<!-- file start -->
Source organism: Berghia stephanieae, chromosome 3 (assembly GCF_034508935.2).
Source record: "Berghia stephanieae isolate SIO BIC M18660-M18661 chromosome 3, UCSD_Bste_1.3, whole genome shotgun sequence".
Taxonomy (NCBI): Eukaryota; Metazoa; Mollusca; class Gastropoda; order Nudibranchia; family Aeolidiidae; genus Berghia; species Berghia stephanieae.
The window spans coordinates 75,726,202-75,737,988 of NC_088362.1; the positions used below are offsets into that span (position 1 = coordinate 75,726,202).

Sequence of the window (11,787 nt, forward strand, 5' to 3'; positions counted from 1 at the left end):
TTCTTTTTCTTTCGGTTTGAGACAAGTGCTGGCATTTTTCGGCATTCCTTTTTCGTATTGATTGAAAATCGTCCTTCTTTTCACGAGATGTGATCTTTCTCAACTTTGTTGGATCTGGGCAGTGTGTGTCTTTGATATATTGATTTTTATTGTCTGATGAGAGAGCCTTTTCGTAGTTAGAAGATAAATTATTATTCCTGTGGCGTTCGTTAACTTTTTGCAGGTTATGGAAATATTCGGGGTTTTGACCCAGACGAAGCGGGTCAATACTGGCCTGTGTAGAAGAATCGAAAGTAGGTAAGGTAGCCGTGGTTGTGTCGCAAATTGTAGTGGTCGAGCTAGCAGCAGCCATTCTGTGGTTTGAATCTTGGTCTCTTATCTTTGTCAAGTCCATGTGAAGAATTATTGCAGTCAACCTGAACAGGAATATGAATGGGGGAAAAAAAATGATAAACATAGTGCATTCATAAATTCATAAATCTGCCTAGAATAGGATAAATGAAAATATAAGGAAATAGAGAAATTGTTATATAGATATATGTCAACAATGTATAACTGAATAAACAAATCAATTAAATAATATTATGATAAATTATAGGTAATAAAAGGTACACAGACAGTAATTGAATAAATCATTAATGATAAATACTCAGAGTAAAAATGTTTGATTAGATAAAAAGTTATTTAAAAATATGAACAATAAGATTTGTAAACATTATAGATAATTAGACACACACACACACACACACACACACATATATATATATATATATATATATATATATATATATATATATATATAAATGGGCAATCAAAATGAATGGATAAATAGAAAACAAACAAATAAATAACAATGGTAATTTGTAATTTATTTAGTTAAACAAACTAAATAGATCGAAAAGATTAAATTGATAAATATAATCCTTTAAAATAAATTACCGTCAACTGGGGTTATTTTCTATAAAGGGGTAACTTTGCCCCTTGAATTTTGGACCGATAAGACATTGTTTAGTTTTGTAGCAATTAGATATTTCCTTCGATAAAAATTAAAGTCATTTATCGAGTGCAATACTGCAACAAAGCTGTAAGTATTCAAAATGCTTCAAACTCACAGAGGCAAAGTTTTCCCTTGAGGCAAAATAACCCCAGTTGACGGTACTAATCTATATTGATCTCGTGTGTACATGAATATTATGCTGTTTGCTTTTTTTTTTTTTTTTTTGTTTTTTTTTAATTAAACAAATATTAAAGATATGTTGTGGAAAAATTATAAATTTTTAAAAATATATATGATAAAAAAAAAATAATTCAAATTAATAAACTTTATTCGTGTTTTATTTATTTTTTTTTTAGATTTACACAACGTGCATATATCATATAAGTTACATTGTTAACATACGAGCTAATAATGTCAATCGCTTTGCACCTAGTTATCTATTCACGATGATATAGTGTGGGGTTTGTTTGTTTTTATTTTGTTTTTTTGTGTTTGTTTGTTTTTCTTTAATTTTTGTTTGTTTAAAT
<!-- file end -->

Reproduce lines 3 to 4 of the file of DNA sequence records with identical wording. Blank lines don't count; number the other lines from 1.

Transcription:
Taxonomy (NCBI): Eukaryota; Metazoa; Mollusca; class Gastropoda; order Nudibranchia; family Aeolidiidae; genus Berghia; species Berghia stephanieae.
The window spans coordinates 75,726,202-75,737,988 of NC_088362.1; the positions used below are offsets into that span (position 1 = coordinate 75,726,202).